or, run the other direction, on the other side of the road, or throw some other turns in on your run...
 

Typhoon

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or, run the other direction, on the other side of the road, or throw some other turns in on your run...
Oh absolutely a good point, xSF. As you know track races go counter clockwise around the track. Consequently runners train counter clockwise on a track. So good track coaches have their athletes train in a clockwise direction from time to time for IT band and other injury prevention.
 

lancero

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Been dealing with it for over a year now. A few months where it goes away, then it just comes back worse than before. I take the Naproxen and do the stretches just like the docs tell me, but I just can't seem to conquer it. Anyone else had a similiar experience?

I had the same problem after my second marathon. My pain lasted close to a year. It was miserable. Zero running until it completely healed. I could bike and swim though, so I didn't turn into a complete slug.

There is a lot of good informaton on IT syndrome on the net. I tried the band thing that goes below your knee. It helped a little; some people swear by them. Other people got good results from Active Release Therapy. I didn't try that. I just didn't run, did stretches, and iced the crap out of it. Good luck man.
 
A

Atrax

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Much appreciate the good info. I've read myself to death on ITB friction and tried most of the mainstream stuff. I can usually fix it for a few months, but it always ends up coming back on one knee or the other. My first marathon didn't help matters, that's for damn sure. For now I'm trying out a brace and lots of ice, and I'll look into some of the stuff posted here. Thanks again.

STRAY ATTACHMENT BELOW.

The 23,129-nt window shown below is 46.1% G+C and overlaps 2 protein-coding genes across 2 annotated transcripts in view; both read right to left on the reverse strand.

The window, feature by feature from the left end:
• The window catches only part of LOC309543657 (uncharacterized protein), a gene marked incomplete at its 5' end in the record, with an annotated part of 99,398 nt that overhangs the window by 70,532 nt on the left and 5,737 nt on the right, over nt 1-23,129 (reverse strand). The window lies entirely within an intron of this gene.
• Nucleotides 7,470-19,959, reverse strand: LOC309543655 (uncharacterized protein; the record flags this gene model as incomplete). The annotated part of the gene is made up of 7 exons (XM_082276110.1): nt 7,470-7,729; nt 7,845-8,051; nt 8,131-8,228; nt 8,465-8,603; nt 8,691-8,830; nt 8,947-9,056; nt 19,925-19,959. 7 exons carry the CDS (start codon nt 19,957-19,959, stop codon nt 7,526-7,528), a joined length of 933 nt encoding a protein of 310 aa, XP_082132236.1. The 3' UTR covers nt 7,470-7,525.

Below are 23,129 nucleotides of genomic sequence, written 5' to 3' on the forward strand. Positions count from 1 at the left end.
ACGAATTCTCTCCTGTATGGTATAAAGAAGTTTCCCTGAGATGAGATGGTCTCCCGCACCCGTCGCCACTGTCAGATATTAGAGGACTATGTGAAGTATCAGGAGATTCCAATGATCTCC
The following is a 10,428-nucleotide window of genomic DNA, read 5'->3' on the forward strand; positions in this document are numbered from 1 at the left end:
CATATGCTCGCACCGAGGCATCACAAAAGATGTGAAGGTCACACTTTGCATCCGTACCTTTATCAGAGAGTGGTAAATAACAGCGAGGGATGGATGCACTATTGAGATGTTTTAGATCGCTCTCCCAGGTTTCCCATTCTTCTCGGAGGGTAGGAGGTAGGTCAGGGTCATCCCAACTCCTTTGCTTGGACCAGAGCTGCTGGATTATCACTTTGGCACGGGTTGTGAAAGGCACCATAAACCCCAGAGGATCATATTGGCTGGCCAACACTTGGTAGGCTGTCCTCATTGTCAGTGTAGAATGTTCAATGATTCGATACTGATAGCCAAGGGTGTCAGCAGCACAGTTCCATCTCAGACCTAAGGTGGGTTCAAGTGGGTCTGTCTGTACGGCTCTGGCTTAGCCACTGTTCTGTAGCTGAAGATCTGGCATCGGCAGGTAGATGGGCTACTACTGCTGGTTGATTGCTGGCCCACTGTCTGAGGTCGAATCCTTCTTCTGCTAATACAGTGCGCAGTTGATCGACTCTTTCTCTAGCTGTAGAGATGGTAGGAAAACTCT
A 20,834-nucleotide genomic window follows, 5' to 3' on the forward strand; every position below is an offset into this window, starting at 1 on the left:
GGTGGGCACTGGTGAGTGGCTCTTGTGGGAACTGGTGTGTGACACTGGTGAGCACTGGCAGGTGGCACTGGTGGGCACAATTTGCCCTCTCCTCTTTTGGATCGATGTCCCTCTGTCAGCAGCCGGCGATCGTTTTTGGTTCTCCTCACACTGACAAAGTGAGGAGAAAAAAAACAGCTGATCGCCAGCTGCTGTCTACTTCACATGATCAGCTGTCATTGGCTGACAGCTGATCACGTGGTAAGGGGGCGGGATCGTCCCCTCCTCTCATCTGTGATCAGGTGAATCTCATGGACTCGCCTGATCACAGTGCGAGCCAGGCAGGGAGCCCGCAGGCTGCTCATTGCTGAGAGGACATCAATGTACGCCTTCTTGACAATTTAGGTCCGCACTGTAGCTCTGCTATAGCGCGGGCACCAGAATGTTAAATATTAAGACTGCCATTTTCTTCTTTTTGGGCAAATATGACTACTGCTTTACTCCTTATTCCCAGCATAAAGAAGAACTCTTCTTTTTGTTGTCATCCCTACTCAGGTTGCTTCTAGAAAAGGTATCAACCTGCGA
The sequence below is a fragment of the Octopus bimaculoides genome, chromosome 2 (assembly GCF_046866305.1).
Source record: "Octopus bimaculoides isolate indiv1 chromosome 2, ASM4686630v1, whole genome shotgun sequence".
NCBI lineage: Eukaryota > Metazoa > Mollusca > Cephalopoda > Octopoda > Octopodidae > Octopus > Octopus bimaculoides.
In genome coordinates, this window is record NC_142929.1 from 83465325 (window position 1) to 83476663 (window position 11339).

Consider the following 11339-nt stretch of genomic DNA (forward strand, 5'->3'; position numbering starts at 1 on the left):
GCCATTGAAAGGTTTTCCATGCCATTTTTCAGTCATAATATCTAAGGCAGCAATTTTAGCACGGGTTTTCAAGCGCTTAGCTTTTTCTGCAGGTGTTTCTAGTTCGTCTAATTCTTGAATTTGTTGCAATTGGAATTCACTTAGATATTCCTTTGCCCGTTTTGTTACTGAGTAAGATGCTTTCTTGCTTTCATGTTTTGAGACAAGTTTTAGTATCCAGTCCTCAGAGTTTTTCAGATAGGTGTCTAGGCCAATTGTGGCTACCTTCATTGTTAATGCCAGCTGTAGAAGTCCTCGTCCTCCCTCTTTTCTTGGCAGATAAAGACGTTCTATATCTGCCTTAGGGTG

Typhoon

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This afternoon I talked to our distance coach who has suffered from IT Band problems in his own competitive career. He told me that the the best stretch is where you sit on the floor with one leg straight, cross your opposite heel over the extended knee, and then stretch by rotating your trunk and placing the opposite elbow across the upright knee. An alternate stretch is to stand upright, bring one knee up to your waist, and then rotate the upright leg and knee across the opposite hip. Those are, according to him, pretty much all you can do physically to alleviate the symptoms besides changing running directions, etc.
 
A

Atrax

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This afternoon I talked to our distance coach who has suffered from IT Band problems in his own competitive career. He told me that the the best stretch is where you sit on the floor with one leg straight, cross your opposite heel over the extended knee, and then stretch by rotating your trunk and placing the opposite elbow across the upright knee. An alternate stretch is to stand upright, bring one knee up to your waist, and then rotate the upright leg and knee across the opposite hip. Those are, according to him, pretty much all you can do physically to alleviate the symptoms besides changing running directions, etc.

I'll start incorporation both into my stretching. Appreciate it.